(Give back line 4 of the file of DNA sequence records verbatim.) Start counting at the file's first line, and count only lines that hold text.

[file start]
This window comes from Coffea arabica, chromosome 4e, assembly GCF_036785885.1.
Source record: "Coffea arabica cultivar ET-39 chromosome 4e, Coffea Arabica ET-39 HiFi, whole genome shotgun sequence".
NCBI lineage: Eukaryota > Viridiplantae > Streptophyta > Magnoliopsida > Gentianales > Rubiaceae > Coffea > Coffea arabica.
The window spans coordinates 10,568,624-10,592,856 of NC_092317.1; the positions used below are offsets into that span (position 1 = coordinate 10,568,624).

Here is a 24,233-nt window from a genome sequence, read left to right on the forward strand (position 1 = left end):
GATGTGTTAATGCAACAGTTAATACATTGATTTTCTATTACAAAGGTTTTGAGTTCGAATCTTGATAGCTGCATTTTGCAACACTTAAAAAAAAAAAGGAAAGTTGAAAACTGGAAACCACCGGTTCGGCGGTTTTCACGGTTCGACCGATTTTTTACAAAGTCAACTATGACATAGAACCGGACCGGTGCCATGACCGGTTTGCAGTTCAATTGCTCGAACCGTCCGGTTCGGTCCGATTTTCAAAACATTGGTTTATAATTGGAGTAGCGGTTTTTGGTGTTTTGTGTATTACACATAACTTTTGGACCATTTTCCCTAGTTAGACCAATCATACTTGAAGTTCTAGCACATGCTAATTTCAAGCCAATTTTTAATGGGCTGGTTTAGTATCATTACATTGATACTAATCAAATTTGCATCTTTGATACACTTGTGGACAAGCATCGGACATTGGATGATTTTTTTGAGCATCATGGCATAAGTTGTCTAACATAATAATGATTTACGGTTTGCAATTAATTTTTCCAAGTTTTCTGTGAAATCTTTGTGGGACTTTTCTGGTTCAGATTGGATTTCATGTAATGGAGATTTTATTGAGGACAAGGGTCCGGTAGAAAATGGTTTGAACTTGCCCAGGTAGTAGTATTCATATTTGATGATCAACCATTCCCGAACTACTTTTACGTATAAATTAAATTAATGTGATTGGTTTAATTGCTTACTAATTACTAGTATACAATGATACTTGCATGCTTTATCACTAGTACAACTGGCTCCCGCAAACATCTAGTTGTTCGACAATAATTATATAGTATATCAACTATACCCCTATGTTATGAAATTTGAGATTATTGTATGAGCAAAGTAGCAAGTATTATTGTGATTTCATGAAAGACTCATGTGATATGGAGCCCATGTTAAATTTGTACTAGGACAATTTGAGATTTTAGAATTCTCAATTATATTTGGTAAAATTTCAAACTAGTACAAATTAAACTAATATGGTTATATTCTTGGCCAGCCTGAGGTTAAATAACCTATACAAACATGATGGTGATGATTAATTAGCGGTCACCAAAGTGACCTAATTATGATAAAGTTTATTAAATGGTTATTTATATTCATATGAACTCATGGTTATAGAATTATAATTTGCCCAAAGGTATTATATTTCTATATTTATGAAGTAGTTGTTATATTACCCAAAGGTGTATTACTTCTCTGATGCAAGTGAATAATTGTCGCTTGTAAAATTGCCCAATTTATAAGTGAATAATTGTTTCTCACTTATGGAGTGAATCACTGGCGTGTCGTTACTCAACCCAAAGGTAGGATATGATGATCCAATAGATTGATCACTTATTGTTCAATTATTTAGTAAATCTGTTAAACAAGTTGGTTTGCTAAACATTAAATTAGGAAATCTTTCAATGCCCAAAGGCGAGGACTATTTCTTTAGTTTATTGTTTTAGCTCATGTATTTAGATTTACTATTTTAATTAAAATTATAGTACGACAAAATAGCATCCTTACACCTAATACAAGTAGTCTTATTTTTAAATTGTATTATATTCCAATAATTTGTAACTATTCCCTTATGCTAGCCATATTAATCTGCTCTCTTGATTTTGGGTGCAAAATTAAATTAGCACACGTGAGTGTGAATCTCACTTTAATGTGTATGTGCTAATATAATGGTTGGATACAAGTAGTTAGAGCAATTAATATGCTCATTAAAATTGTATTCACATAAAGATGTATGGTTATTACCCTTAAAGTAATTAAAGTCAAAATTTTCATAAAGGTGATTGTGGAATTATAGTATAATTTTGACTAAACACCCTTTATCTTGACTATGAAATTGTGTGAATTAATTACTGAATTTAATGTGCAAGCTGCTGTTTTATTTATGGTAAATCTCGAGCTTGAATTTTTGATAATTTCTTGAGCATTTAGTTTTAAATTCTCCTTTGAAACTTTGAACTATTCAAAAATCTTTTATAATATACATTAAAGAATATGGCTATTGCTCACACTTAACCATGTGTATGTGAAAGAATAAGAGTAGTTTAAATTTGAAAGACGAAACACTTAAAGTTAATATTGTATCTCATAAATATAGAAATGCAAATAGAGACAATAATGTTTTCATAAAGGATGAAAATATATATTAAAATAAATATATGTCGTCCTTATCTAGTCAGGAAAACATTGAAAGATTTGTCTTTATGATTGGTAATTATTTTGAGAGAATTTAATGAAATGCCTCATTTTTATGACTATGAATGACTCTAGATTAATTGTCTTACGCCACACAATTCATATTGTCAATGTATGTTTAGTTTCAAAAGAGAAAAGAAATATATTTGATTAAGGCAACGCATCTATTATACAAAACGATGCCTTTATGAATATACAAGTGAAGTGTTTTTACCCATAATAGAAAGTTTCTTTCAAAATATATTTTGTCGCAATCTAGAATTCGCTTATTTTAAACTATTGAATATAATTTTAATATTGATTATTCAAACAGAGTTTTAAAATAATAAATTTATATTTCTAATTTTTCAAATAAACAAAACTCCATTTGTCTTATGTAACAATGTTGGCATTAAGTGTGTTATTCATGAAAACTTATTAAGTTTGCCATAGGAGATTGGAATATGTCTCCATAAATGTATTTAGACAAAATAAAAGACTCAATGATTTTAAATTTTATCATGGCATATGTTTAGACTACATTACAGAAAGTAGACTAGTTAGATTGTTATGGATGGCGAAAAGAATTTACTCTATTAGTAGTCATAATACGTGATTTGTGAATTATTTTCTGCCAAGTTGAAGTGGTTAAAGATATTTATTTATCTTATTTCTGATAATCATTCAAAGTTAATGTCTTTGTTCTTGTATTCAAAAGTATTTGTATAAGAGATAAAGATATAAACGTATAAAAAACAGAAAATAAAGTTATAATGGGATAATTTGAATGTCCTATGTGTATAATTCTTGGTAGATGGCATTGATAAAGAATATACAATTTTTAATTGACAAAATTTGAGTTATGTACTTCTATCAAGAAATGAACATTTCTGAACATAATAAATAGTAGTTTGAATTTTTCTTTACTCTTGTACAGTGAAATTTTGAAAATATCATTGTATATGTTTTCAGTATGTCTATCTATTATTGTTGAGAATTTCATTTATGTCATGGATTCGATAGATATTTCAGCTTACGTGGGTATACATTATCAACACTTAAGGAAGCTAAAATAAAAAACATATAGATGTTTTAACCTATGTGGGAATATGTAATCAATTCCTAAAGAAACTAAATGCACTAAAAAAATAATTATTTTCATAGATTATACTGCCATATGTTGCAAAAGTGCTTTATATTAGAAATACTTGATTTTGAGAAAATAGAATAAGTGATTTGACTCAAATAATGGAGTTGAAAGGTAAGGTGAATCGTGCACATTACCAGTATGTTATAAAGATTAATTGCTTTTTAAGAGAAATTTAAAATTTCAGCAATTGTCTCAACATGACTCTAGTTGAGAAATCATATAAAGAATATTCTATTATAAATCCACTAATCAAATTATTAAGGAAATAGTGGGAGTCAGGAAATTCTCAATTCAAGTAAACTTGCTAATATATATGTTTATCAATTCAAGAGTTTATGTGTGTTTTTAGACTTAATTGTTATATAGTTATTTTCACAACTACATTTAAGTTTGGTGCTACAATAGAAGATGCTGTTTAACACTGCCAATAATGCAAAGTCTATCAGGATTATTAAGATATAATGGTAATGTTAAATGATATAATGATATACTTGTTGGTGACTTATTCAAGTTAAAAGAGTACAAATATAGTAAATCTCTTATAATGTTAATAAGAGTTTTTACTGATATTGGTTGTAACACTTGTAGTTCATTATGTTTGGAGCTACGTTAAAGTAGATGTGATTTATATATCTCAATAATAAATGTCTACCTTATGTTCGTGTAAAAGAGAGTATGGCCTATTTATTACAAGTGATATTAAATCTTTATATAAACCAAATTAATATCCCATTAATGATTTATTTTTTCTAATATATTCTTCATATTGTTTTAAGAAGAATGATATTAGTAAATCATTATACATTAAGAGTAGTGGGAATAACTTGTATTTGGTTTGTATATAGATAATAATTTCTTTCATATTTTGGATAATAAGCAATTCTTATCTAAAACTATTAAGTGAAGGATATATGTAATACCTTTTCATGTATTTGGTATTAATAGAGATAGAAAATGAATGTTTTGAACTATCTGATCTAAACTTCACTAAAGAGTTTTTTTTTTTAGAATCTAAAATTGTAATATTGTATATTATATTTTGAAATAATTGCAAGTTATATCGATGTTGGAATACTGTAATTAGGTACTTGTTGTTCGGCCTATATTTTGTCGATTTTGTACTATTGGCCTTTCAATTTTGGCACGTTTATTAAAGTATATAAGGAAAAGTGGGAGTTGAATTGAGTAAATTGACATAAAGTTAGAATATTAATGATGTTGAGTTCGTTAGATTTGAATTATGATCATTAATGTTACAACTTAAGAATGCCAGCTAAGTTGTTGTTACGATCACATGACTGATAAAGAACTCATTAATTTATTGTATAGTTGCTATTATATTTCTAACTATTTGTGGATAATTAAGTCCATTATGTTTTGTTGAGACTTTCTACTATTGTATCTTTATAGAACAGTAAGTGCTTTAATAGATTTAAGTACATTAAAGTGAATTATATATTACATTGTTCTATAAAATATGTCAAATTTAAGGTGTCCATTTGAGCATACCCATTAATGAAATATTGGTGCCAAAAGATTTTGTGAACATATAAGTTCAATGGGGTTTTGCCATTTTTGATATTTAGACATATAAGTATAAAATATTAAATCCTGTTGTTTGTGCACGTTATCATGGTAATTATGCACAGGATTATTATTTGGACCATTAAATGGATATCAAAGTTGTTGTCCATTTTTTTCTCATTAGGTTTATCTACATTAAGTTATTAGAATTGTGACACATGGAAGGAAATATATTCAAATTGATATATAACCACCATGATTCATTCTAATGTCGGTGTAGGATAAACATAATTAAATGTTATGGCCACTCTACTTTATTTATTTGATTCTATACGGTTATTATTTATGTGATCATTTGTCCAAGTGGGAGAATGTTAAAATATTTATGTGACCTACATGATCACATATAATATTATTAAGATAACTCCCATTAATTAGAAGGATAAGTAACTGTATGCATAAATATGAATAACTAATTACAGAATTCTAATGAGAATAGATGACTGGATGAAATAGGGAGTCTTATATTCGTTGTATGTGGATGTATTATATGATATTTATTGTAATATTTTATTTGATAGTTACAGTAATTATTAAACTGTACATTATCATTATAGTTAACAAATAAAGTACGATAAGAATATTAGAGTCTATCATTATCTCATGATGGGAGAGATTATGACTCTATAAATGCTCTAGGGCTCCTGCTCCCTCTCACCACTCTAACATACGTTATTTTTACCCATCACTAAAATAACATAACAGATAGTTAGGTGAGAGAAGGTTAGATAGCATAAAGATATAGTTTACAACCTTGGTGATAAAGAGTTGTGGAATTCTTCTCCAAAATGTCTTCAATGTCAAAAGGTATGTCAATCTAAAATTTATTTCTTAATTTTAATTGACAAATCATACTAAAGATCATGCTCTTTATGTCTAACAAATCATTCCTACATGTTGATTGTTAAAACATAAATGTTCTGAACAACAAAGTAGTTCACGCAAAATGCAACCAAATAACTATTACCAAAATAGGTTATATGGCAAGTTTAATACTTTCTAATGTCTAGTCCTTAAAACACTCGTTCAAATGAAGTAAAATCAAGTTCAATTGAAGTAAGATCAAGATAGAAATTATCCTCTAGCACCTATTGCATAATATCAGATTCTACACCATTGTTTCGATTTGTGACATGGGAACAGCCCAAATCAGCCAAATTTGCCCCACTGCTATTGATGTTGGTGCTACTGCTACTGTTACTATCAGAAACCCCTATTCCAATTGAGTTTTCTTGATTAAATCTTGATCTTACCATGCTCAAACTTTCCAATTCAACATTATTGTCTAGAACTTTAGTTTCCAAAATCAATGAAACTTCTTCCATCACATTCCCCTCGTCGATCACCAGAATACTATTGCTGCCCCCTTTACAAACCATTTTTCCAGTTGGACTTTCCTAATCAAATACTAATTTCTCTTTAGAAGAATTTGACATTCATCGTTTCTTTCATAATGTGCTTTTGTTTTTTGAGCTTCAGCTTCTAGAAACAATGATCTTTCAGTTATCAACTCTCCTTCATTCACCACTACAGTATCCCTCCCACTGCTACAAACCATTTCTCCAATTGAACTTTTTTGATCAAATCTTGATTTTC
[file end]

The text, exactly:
The window spans coordinates 10,568,624-10,592,856 of NC_092317.1; the positions used below are offsets into that span (position 1 = coordinate 10,568,624).